Passport Security And New Technology

Posted on August 12, 2012 by Nikhil P Naik

The way in which people travel the world has changed quite significantly over the last decade. Not only is travelling more of a challenge but it can be more time consuming and more tedious for those who find themselves flying from one destination to another. These changes in travel are due in large part to both tighter security and the implementation of new and more advanced technology. This new technology has in fact brought up concerns related to privacy and cyber safety.

Changes in Security

The attacks of September 11th, 2001 not only changed the way in which Americans fly but it changed the way in which the world flies, especially those who fly in or out of the United States. There have been a number of transformations both to security measures and to aircraft themselves.

The cockpit doors on several aircraft are now strengthened and are bulletproof to help limit the potential for unauthorised access. Passengers are also no longer allowed to enter the cockpit during flights. There are even some aircraft that have CCTV cameras so that pilots have viewing access to everything that is taking place in the cabin. Some pilots also have the authority to carry a gun and in the United States, air marshals are used on certain flights to help increase security while in the air.

In different parts of the world, security within airports has also been substantially tightened and strengthened. BAA, Britain’s largest airport owner, launched a trial run of state-of-the-art body scanners to help alleviate the need for metal detectors and full body searches at airports. BAA trained staff are also using other detection techniques to single out suspicious passengers.

New Passports

Passport Checking


In October of 2010, IPS introduced the newest and latest version of the British Passport. It now features a brand new design and also includes several new and improved physical security features.

The biographical page which holds much of the personal details has moved to the very front of the passport and is now protected by a film of laminate. This laminate includes several holographic features which makes its forgery very difficult. The laminate also contains a serial number unique to that passport. There is also a secondary image of the passport’s holder printed on the observations page so that there is no substitution of the original facial image. The chip that holds several personal details is no longer visible and is placed inside the passport cover. Lastly, there are new designs as well as a new watermark that is comprised of the United Kingdom together with a watermark of a butterfly sitting on an oak leaf.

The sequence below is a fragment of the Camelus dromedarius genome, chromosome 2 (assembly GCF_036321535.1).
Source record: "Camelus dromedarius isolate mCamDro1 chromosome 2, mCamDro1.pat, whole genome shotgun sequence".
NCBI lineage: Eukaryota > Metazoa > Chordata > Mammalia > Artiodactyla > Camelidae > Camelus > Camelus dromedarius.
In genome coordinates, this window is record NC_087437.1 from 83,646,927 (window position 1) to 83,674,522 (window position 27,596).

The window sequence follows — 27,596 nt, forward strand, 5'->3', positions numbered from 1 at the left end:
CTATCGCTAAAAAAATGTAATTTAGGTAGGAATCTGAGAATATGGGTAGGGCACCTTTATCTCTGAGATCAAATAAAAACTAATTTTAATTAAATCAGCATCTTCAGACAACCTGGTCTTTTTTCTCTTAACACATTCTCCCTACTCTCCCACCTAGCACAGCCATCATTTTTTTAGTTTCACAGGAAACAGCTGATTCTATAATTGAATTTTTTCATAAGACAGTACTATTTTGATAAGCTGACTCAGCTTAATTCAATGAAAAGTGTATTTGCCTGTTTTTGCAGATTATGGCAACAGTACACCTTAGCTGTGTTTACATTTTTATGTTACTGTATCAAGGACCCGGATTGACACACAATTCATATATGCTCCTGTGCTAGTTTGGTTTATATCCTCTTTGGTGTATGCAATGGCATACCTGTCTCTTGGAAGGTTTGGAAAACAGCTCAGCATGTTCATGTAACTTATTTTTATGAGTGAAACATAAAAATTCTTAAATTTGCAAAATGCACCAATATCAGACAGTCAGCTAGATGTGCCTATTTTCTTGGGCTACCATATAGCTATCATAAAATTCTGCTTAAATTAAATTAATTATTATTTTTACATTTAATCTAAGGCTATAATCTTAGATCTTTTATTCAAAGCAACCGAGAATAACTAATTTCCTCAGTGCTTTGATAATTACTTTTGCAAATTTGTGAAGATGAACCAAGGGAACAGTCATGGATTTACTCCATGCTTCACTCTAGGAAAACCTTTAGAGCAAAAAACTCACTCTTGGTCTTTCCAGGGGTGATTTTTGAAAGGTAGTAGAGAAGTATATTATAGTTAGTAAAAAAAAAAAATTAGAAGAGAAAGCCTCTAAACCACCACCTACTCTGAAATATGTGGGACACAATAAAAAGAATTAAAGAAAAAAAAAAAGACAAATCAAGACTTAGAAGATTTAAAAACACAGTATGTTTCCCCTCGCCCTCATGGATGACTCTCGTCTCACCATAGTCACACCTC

Biometrics is the set of unique physical characteristics that are used to identify an individual. This set of biometric information is gathered when one applies for permission to stay in the UK or for permission for a visa in the UK. When someone applies for either of these things, their fingers and thumbs are scanned and their photograph is taken digitally.

Biometric information is currently stored in a central government database in the UK and is checked against UK government records. It is protected as data under the current protection laws.

Concerns over the use of Biometrics

There are currently several concerns with the use of biometrics including its possible misuse. There is also just a general fear related to invasion of privacy by those who are asked to hand over some part of their biometric information. Some fear that fraudulent biometric identities could be developed and could ultimately threaten or challenge current laws and law enforcers.

There are also technological issues that arise from the use of biometrics. For example, greasy fingers on fingerprint scanners or the effect of variable lighting on face recognition cameras can have significant impacts and effects on the performance of biometrics. Many citizens also worry that their information or biometrics could be used for purposes for which they did not approve. For example, someone’s retina scan could be used to determine if they were susceptible to some kind of disease or medical condition. Biometrics may also lead to DNA profiling or gathering DNA information from those individuals who have given their biometric information. All of these doubts are being weighed against the potential positives of using biometrics for security purposes.

A big thank you goes out to Ladbrokes Online for their help with putting together this article and keeping us informed on new technology; always keep track of your identity online and offline!

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About Nikhil P Naik

Nikhil Naik has finished his graduation in the field of IT and is currently mastering at the University of South Florida. He also loves watching cricket, listening to music and travelling. Twitter Handle - @buzz_nikhil.


  1. Adam Brown says:

    Hi Nikhil P Naik
    Thanks for this great post !
    The improved technology will definitely help in the security process.The biometric information stored in the data center will be really helpful.
    Thanks again

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